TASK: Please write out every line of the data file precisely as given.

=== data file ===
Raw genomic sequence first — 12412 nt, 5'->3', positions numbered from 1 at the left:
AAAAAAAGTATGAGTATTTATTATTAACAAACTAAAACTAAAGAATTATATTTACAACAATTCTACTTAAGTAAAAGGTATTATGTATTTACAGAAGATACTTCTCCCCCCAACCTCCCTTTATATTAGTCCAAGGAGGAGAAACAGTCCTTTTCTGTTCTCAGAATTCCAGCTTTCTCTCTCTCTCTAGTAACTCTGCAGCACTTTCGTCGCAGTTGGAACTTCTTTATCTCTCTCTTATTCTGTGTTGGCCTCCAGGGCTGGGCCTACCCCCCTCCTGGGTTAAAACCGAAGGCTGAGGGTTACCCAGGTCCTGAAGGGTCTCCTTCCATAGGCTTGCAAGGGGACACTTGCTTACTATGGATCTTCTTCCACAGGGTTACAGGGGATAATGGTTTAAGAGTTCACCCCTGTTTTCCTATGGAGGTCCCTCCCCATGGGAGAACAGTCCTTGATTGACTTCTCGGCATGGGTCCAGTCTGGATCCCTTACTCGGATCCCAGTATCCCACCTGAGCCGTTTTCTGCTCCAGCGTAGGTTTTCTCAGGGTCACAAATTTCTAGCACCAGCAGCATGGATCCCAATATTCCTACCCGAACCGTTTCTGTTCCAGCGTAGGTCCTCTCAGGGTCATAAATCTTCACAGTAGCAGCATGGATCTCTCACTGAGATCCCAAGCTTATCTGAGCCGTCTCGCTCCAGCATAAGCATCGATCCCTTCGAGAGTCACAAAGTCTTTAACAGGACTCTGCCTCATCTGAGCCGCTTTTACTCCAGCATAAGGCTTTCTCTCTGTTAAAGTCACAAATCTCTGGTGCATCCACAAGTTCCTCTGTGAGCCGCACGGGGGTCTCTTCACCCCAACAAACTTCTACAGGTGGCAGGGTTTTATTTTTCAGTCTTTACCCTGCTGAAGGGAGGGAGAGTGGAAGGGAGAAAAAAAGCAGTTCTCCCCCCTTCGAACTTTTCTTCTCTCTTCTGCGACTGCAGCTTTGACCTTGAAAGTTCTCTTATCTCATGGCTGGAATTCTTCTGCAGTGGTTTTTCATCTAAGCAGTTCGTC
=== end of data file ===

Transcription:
Raw genomic sequence first — 12412 nt, 5'->3', positions numbered from 1 at the left:
AAAAAAAGTATGAGTATTTATTATTAACAAACTAAAACTAAAGAATTATATTTACAACAATTCTACTTAAGTAAAAGGTATTATGTATTTACAGAAGATACTTCTCCCCCCAACCTCCCTTTATATTAGTCCAAGGAGGAGAAACAGTCCTTTTCTGTTCTCAGAATTCCAGCTTTCTCTCTCTCTCTAGTAACTCTGCAGCACTTTCGTCGCAGTTGGAACTTCTTTATCTCTCTCTTATTCTGTGTTGGCCTCCAGGGCTGGGCCTACCCCCCTCCTGGGTTAAAACCGAAGGCTGAGGGTTACCCAGGTCCTGAAGGGTCTCCTTCCATAGGCTTGCAAGGGGACACTTGCTTACTATGGATCTTCTTCCACAGGGTTACAGGGGATAATGGTTTAAGAGTTCACCCCTGTTTTCCTATGGAGGTCCCTCCCCATGGGAGAACAGTCCTTGATTGACTTCTCGGCATGGGTCCAGTCTGGATCCCTTACTCGGATCCCAGTATCCCACCTGAGCCGTTTTCTGCTCCAGCGTAGGTTTTCTCAGGGTCACAAATTTCTAGCACCAGCAGCATGGATCCCAATATTCCTACCCGAACCGTTTCTGTTCCAGCGTAGGTCCTCTCAGGGTCATAAATCTTCACAGTAGCAGCATGGATCTCTCACTGAGATCCCAAGCTTATCTGAGCCGTCTCGCTCCAGCATAAGCATCGATCCCTTCGAGAGTCACAAAGTCTTTAACAGGACTCTGCCTCATCTGAGCCGCTTTTACTCCAGCATAAGGCTTTCTCTCTGTTAAAGTCACAAATCTCTGGTGCATCCACAAGTTCCTCTGTGAGCCGCACGGGGGTCTCTTCACCCCAACAAACTTCTACAGGTGGCAGGGTTTTATTTTTCAGTCTTTACCCTGCTGAAGGGAGGGAGAGTGGAAGGGAGAAAAAAAGCAGTTCTCCCCCCTTCGAACTTTTCTTCTCTCTTCTGCGACTGCAGCTTTGACCTTGAAAGTTCTCTTATCTCATGGCTGGAATTCTTCTGCAGTGGTTTTTCATCTAAGCAGTTCGTC